Scroll wheel encoders change how a scroll wheel will feel and function. They do not affect the clicking of the mouse wheel, but rather feeling of the scrolling and rotations.
NOTE: When replacing encoders, you WILL need to solder them. You can easily destroy your device if you aren't sure what you are doing. We recommend practicing with some old broken electronics before jumping into modding your current gear.
Quick Encoder Rundown
Here is a quick comparison between the encoders we sell. Feel free to keep reading this page for further information on each one.
Scrolling smoothness - Kailh (smoothest) > TTC Gold > Japanese ALPS > TTC Office (most defined)
Force required for scrolling - Japanese ALPS (heaviest) > TTC Office > TTC Gold > Kailh (lightest)
If you prefer a heavier scroll with well defined steps, we recommend the Japanese ALPS or the TTC Office.
For the lightest and smoothest scroll, we recommend a Kailh red encoder.
For something in between the two, not too heavy and not too light, we would recommend the TTC Gold.
In order to replace an encoder, it needs to be a mechanical encoder, not an optical one. If you aren't sure, you can find a list of encoder heights and mice with optical encoders here.
Once you are certain you have a mechanical encoder, you need to measure the mounting height of the encoder, which will determine the encoders are compatible your device.
Measuring your Encoder Height
To measure the height of your scroll wheel encoder, you need to take a measurement (in mm) from the base of the mounting plate to the center of the encoder wheel holder.
Some encoders will have a small number engraved somewhere on the front plate. For example, an engraved "9" means that the encoder mounting height is 9mm.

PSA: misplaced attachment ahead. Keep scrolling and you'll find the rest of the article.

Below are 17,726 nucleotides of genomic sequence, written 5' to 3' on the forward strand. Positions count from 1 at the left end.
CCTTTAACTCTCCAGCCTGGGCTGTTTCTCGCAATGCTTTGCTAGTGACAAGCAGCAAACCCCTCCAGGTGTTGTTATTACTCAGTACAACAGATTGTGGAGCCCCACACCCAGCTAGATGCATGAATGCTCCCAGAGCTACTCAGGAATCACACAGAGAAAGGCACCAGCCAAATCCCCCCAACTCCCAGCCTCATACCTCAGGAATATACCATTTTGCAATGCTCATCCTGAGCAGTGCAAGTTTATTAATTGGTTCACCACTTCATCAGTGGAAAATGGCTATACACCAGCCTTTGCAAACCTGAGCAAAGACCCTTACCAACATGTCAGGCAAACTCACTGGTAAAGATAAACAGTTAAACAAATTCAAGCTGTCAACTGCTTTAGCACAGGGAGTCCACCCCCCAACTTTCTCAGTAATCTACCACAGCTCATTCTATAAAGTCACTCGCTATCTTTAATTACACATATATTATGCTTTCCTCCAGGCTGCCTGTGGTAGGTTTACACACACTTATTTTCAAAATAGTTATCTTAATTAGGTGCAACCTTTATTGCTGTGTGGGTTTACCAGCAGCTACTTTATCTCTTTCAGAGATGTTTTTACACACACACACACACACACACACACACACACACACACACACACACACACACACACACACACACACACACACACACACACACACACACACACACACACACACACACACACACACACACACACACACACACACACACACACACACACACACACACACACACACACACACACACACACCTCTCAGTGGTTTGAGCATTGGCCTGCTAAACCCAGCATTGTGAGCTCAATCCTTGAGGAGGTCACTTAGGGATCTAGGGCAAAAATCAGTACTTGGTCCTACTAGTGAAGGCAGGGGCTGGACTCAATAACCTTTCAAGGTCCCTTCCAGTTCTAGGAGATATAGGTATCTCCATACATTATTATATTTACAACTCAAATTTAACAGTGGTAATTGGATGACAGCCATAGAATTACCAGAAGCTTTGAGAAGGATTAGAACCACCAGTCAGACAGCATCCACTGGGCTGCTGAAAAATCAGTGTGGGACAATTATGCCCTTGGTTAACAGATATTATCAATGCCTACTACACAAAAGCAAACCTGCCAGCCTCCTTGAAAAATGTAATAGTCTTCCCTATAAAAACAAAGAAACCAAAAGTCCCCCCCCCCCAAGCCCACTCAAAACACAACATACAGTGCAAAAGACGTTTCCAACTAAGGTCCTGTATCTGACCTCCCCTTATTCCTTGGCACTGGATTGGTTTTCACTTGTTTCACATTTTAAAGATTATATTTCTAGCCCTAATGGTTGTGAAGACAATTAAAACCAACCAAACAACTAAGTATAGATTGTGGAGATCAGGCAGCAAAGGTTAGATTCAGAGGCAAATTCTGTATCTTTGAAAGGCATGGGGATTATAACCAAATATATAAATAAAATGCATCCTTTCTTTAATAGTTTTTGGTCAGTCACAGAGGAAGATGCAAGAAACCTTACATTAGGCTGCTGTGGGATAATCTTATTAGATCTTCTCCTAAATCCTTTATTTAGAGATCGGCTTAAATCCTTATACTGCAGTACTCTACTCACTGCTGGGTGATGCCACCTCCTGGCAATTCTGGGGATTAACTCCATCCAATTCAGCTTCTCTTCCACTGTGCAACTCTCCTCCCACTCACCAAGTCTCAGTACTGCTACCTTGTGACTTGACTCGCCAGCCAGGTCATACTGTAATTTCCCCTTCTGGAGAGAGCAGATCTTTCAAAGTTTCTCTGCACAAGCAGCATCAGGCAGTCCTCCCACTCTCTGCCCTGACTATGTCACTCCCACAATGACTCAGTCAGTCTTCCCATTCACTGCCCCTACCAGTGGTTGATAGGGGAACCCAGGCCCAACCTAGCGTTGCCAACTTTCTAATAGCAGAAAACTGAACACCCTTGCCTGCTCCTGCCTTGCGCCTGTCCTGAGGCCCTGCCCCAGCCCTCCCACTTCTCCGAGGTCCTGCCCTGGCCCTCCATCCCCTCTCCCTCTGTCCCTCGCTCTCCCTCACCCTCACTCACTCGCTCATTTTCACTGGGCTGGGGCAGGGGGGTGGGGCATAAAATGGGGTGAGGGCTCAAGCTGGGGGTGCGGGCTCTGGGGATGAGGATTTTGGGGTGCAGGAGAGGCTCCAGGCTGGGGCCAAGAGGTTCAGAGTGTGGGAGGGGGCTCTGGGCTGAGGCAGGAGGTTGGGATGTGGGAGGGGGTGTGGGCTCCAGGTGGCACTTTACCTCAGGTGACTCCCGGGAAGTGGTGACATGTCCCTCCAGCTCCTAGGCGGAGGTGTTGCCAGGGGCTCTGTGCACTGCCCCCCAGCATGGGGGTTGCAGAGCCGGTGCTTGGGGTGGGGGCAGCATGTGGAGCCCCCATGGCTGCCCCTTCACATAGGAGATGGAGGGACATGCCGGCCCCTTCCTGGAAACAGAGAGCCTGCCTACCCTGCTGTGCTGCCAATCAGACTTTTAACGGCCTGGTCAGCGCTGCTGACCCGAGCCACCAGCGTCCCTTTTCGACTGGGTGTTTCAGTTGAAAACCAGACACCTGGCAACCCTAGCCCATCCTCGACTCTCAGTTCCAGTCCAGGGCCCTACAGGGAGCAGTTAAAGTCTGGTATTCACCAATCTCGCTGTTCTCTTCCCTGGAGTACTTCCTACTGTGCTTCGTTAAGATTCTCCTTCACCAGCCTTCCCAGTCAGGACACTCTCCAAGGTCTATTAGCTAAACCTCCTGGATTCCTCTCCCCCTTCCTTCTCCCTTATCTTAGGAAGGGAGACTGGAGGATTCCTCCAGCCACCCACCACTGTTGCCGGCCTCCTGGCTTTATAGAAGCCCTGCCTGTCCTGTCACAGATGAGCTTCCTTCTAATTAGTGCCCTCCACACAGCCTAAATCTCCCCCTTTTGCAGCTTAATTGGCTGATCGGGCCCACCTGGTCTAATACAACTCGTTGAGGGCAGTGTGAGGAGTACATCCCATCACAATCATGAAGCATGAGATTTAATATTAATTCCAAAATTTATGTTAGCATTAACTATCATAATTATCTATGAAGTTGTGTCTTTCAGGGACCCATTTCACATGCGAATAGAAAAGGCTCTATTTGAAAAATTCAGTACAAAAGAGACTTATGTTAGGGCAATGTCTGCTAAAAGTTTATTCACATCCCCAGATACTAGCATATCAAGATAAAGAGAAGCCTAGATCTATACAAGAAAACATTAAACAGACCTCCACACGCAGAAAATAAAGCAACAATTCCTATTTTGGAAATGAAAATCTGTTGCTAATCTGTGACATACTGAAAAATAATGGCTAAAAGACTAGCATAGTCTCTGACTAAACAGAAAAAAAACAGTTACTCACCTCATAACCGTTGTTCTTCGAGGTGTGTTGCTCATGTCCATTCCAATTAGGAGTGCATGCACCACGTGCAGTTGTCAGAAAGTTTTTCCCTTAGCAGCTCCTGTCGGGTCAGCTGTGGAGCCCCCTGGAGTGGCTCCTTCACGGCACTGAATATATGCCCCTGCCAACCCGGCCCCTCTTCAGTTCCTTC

Kailh 9mm encoder. Measuring from the center of the wheel holder to the base of the mounting plate.
Mechanical Encoder Differences
Kailh switches and encoders are becoming much more popular recently due to the availability and quality. The Kailh red-core mechanical encoders are quiet and smooth while still maintaining defined steps. These are typically the best for gaming and browsing, but not the best for precision.
TTC makes a few different scroll wheel encoders, but the gold variant is the most popular. It's a safe choice if you need a replacement and aren't sure what to go with. They are a great balance between smoothness and tactility, and fall towards the middle of the encoders that we sell.
TTC has also recently released an "office" set of encoders. They are designed with office mice in mind, but they still feel sturdy and well built. We don't think you will regret using these in gaming mice if you enjoy heavier scrolling.
Japanese ALPS encoders are the most tactile encoders on the market with the most tensioning, with a satisfying feel and feedback. These are not for everybody, but if you love the feeling and feedback of a heavier scroll with well defined steps, these might be a good pick for you!
Some mouse manufacturers (for example, Zowie and Vaxee) use optical scroll wheel encoders instead of mechanical encoders. These encoders work based on electrical signals rather than the detection of physical rotations. Optical encoders are not interchangeable or replaceable by mechanical encoders. If your device uses an optical encoder, it wont support any of the mechanical encoders that we offer.